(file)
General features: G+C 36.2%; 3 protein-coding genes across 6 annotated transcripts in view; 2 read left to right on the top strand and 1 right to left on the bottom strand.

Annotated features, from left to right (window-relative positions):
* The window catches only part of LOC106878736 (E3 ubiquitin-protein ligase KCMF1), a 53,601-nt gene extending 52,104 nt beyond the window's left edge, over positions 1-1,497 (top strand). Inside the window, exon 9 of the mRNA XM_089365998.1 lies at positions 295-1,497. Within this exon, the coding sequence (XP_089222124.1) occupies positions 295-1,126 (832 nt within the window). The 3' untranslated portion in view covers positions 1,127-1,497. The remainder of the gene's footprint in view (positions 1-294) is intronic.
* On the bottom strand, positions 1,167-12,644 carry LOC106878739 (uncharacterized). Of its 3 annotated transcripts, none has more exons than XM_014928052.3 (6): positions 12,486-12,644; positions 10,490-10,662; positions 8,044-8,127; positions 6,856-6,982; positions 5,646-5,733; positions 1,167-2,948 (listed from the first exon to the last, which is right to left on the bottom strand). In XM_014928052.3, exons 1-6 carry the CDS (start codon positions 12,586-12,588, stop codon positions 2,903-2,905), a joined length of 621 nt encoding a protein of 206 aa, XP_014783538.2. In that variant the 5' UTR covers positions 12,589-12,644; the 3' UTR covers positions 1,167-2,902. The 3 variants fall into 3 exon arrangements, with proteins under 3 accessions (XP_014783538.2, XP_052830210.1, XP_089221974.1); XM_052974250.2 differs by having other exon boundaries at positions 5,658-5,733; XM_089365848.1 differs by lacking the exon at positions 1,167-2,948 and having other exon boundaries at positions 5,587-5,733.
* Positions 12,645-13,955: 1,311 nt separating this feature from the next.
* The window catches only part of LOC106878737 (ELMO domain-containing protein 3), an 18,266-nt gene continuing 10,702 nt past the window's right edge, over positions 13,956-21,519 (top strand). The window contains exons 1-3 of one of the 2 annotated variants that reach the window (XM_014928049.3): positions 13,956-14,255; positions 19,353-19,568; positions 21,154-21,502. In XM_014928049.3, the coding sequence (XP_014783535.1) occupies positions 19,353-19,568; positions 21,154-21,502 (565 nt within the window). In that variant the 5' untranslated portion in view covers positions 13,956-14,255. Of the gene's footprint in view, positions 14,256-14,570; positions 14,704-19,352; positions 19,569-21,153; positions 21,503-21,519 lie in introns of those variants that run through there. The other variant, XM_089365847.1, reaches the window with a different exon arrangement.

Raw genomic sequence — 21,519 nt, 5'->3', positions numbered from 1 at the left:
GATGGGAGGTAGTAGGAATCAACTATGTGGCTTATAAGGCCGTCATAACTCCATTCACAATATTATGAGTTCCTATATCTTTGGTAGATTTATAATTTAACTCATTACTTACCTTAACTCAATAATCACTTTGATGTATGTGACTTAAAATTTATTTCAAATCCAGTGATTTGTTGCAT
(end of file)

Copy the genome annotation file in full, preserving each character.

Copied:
General features: G+C 36.2%; 3 protein-coding genes across 6 annotated transcripts in view; 2 read left to right on the top strand and 1 right to left on the bottom strand.

Annotated features, from left to right (window-relative positions):
* The window catches only part of LOC106878736 (E3 ubiquitin-protein ligase KCMF1), a 53,601-nt gene extending 52,104 nt beyond the window's left edge, over positions 1-1,497 (top strand). Inside the window, exon 9 of the mRNA XM_089365998.1 lies at positions 295-1,497. Within this exon, the coding sequence (XP_089222124.1) occupies positions 295-1,126 (832 nt within the window). The 3' untranslated portion in view covers positions 1,127-1,497. The remainder of the gene's footprint in view (positions 1-294) is intronic.
* On the bottom strand, positions 1,167-12,644 carry LOC106878739 (uncharacterized). Of its 3 annotated transcripts, none has more exons than XM_014928052.3 (6): positions 12,486-12,644; positions 10,490-10,662; positions 8,044-8,127; positions 6,856-6,982; positions 5,646-5,733; positions 1,167-2,948 (listed from the first exon to the last, which is right to left on the bottom strand). In XM_014928052.3, exons 1-6 carry the CDS (start codon positions 12,586-12,588, stop codon positions 2,903-2,905), a joined length of 621 nt encoding a protein of 206 aa, XP_014783538.2. In that variant the 5' UTR covers positions 12,589-12,644; the 3' UTR covers positions 1,167-2,902. The 3 variants fall into 3 exon arrangements, with proteins under 3 accessions (XP_014783538.2, XP_052830210.1, XP_089221974.1); XM_052974250.2 differs by having other exon boundaries at positions 5,658-5,733; XM_089365848.1 differs by lacking the exon at positions 1,167-2,948 and having other exon boundaries at positions 5,587-5,733.
* Positions 12,645-13,955: 1,311 nt separating this feature from the next.
* The window catches only part of LOC106878737 (ELMO domain-containing protein 3), an 18,266-nt gene continuing 10,702 nt past the window's right edge, over positions 13,956-21,519 (top strand). The window contains exons 1-3 of one of the 2 annotated variants that reach the window (XM_014928049.3): positions 13,956-14,255; positions 19,353-19,568; positions 21,154-21,502. In XM_014928049.3, the coding sequence (XP_014783535.1) occupies positions 19,353-19,568; positions 21,154-21,502 (565 nt within the window). In that variant the 5' untranslated portion in view covers positions 13,956-14,255. Of the gene's footprint in view, positions 14,256-14,570; positions 14,704-19,352; positions 19,569-21,153; positions 21,503-21,519 lie in introns of those variants that run through there. The other variant, XM_089365847.1, reaches the window with a different exon arrangement.

Raw genomic sequence — 21,519 nt, 5'->3', positions numbered from 1 at the left:
GATGGGAGGTAGTAGGAATCAACTATGTGGCTTATAAGGCCGTCATAACTCCATTCACAATATTATGAGTTCCTATATCTTTGGTAGATTTATAATTTAACTCATTACTTACCTTAACTCAATAATCACTTTGATGTATGTGACTTAAAATTTATTTCAAATCCAGTGATTTGTTGCAT